* Between a Rock and a Hard Place by Aron Ralston. The author does what parents always tell kids not to do: he goes hiking without letting anyone know where he's going or when he'll be back. While exploring a remote canyon in Utah, a boulder slips, crushing his arm against the canyon wall. The emotional drama isn't told with the same quality prose as Alive or Touching the Void, but the story is nonetheless riveting; near death after being trapped for several days with barely any food or water, Ralston amputates his own arm--and then manages to hike out of the canyon and several miles back to a trail for help.

* Into the Wild by master story-teller Jon Krakauer. This isn't really Survival Literature, since the protagonist doesn't survive, but Into the Wild would make a great replacement for Siddhartha, should the Canon Committee ever feel so moved. Christopher McCandless does what Aron Ralston did, to the nth degree: he not only goes hiking without letting anyone know where he's going or when he'll be back, but he does it for months at a time and on purpose, intentionally cutting himself off from family and friends to live an ascetic life in the wilderness. Whether he was seeking Nirvana or something else, no one will ever know, since he didn't have any maps with him when he died of starvation in Alaska in 1992.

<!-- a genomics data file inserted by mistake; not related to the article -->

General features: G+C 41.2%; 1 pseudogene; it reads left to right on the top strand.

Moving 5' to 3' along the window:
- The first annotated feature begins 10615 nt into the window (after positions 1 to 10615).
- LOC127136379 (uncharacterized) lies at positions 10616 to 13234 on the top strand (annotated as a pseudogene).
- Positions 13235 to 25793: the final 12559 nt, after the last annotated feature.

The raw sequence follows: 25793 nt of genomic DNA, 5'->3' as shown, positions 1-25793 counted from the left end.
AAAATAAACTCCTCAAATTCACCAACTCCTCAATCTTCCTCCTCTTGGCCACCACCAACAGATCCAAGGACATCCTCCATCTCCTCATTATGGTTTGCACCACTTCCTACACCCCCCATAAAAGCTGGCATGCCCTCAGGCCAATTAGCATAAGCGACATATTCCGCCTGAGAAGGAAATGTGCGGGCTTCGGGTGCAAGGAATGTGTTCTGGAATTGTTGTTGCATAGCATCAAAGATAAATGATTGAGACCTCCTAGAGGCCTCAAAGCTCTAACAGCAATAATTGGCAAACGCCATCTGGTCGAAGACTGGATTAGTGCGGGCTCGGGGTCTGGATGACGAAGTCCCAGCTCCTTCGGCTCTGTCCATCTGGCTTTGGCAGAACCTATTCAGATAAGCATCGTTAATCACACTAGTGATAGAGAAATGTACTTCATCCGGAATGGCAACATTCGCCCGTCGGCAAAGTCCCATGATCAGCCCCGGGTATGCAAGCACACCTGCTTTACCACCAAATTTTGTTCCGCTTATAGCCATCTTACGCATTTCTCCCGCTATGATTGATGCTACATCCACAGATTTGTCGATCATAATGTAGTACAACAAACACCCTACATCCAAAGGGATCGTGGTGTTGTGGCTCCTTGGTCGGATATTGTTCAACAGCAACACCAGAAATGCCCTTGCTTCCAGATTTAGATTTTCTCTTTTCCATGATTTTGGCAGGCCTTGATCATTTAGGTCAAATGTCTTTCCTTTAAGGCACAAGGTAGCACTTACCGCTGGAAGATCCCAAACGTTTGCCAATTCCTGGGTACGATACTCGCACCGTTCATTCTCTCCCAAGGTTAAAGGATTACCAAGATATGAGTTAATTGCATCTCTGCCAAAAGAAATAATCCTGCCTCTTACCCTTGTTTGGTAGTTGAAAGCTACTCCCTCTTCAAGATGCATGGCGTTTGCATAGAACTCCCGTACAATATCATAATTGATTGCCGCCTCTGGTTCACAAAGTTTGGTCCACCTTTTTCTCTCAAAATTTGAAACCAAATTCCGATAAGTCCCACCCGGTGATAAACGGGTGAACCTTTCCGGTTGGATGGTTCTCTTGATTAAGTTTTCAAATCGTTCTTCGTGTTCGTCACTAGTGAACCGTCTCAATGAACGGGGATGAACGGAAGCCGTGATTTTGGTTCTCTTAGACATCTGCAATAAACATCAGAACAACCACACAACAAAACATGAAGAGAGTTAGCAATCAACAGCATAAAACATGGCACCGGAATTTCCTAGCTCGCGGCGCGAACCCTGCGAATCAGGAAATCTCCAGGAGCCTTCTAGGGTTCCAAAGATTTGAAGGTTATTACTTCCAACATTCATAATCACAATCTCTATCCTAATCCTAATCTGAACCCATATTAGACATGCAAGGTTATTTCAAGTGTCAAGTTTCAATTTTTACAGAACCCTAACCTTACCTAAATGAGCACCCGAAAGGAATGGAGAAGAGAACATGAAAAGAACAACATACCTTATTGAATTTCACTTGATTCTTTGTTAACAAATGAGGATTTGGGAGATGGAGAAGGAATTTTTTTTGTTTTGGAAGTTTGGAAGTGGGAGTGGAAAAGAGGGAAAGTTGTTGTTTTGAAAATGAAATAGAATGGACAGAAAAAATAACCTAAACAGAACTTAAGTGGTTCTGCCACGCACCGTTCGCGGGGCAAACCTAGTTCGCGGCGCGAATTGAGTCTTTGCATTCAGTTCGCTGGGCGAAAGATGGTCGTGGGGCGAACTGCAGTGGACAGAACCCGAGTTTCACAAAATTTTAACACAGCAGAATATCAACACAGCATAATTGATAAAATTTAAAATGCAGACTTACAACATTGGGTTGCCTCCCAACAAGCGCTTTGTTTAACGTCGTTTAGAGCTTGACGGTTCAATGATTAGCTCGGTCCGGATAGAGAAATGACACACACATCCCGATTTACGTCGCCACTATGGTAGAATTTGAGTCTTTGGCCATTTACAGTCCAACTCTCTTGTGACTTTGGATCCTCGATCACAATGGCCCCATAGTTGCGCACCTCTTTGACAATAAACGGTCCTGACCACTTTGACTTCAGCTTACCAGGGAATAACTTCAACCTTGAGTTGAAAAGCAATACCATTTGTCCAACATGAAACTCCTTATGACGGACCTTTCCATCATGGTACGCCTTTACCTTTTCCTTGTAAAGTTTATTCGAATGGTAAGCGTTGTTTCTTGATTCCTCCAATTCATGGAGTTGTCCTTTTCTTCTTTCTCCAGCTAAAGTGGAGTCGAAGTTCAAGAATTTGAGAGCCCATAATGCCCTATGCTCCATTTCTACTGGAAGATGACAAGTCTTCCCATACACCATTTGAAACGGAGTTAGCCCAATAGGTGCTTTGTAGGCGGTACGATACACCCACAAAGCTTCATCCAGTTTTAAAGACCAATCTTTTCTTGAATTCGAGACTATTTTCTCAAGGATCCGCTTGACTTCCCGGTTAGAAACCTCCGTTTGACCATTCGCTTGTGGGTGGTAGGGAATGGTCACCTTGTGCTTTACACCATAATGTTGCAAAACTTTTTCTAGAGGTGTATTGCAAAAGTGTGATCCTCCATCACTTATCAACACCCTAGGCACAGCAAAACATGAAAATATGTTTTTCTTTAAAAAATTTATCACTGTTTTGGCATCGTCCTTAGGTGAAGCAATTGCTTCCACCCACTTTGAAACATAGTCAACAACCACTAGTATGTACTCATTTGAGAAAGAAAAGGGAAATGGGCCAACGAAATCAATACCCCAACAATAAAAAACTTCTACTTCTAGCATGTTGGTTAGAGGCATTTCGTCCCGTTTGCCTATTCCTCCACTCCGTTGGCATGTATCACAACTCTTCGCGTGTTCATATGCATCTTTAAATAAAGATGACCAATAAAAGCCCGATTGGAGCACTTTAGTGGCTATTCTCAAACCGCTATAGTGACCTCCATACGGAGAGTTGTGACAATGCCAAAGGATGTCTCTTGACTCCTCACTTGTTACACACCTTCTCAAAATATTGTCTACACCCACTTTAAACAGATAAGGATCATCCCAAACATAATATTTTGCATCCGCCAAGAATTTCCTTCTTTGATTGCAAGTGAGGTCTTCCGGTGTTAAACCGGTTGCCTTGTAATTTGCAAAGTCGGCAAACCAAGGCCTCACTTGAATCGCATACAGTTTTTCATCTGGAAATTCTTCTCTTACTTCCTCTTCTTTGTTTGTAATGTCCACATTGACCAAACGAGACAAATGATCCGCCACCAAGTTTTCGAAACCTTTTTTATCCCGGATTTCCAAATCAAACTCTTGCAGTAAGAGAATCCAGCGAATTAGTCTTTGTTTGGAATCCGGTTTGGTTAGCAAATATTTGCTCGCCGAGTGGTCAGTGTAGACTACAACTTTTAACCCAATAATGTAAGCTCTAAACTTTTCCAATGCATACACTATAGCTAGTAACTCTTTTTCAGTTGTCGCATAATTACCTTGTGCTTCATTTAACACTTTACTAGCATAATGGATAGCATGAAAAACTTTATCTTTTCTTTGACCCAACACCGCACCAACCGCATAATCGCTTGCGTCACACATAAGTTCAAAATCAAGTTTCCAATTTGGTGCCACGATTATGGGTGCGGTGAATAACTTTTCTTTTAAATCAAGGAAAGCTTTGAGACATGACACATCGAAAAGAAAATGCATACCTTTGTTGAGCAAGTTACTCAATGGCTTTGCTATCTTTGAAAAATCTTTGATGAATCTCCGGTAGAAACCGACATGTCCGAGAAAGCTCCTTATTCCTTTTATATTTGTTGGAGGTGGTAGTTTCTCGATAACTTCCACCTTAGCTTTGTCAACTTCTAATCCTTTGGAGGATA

Friday, December 26, 2014

Paint colors

How does one get a job naming paint colors? I would like to offer my services to this needy industry,

There are a lot of awful paint color names out there--names of things that few people should rationally want smeared on their walls. Food, for instance. Behr offers an extensive menu of sweet and savory puréed edibles, as well as a range of non-puréed but generally easily-digested solids: cranberry whip, pumpkin butter, sweet marzipan (vs. unsweet? do they know what marzipan is?), cilantro cream, hummus, creamy mushroom, rye bread, toasted wheat, tapioca, cherry cobbler, and seaweed salad.

From the Let's Imbibe! palette, Behr offers several alcohol colors that probably won't complement the meal: mojito, reisling grape, coco rum, so merlot (vs. for/and/nor/but/or/yet merlot), and royal liqueur. Alcohol accent colors include intoxication and cork.

In the Relics of Imperialism palette, Behr offers colors such as folklore, ethiopia, tibetan temple, tribal pottery, japanese kimono, congo, kenya, and amazon jungle.